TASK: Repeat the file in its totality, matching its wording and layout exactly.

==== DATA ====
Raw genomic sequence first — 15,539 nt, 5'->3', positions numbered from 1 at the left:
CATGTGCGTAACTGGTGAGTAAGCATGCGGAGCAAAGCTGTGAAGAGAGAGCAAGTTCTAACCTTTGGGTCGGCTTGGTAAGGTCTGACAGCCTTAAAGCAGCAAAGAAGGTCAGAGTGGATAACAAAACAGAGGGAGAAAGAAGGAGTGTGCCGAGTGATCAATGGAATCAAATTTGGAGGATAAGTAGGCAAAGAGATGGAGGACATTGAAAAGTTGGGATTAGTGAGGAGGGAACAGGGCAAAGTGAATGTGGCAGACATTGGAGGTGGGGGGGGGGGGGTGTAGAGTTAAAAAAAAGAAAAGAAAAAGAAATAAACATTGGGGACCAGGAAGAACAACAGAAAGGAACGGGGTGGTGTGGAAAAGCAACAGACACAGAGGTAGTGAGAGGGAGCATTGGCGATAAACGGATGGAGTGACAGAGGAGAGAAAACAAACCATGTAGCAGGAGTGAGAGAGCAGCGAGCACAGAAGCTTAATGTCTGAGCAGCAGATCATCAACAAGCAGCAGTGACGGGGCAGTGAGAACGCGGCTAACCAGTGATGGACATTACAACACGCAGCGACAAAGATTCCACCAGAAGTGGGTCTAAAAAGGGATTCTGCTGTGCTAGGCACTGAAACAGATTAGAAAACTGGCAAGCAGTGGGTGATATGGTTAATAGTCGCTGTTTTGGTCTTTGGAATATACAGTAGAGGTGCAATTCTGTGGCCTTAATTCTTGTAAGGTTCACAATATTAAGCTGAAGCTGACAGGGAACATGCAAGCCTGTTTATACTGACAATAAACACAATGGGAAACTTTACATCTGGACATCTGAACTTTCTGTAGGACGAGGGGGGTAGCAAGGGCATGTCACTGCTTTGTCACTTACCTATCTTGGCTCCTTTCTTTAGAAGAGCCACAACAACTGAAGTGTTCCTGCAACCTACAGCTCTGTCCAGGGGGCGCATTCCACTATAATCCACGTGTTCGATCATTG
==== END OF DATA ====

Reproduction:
Raw genomic sequence first — 15,539 nt, 5'->3', positions numbered from 1 at the left:
CATGTGCGTAACTGGTGAGTAAGCATGCGGAGCAAAGCTGTGAAGAGAGAGCAAGTTCTAACCTTTGGGTCGGCTTGGTAAGGTCTGACAGCCTTAAAGCAGCAAAGAAGGTCAGAGTGGATAACAAAACAGAGGGAGAAAGAAGGAGTGTGCCGAGTGATCAATGGAATCAAATTTGGAGGATAAGTAGGCAAAGAGATGGAGGACATTGAAAAGTTGGGATTAGTGAGGAGGGAACAGGGCAAAGTGAATGTGGCAGACATTGGAGGTGGGGGGGGGGGGGTGTAGAGTTAAAAAAAAGAAAAGAAAAAGAAATAAACATTGGGGACCAGGAAGAACAACAGAAAGGAACGGGGTGGTGTGGAAAAGCAACAGACACAGAGGTAGTGAGAGGGAGCATTGGCGATAAACGGATGGAGTGACAGAGGAGAGAAAACAAACCATGTAGCAGGAGTGAGAGAGCAGCGAGCACAGAAGCTTAATGTCTGAGCAGCAGATCATCAACAAGCAGCAGTGACGGGGCAGTGAGAACGCGGCTAACCAGTGATGGACATTACAACACGCAGCGACAAAGATTCCACCAGAAGTGGGTCTAAAAAGGGATTCTGCTGTGCTAGGCACTGAAACAGATTAGAAAACTGGCAAGCAGTGGGTGATATGGTTAATAGTCGCTGTTTTGGTCTTTGGAATATACAGTAGAGGTGCAATTCTGTGGCCTTAATTCTTGTAAGGTTCACAATATTAAGCTGAAGCTGACAGGGAACATGCAAGCCTGTTTATACTGACAATAAACACAATGGGAAACTTTACATCTGGACATCTGAACTTTCTGTAGGACGAGGGGGGTAGCAAGGGCATGTCACTGCTTTGTCACTTACCTATCTTGGCTCCTTTCTTTAGAAGAGCCACAACAACTGAAGTGTTCCTGCAACCTACAGCTCTGTCCAGGGGGCGCATTCCACTATAATCCACGTGTTCGATCATTG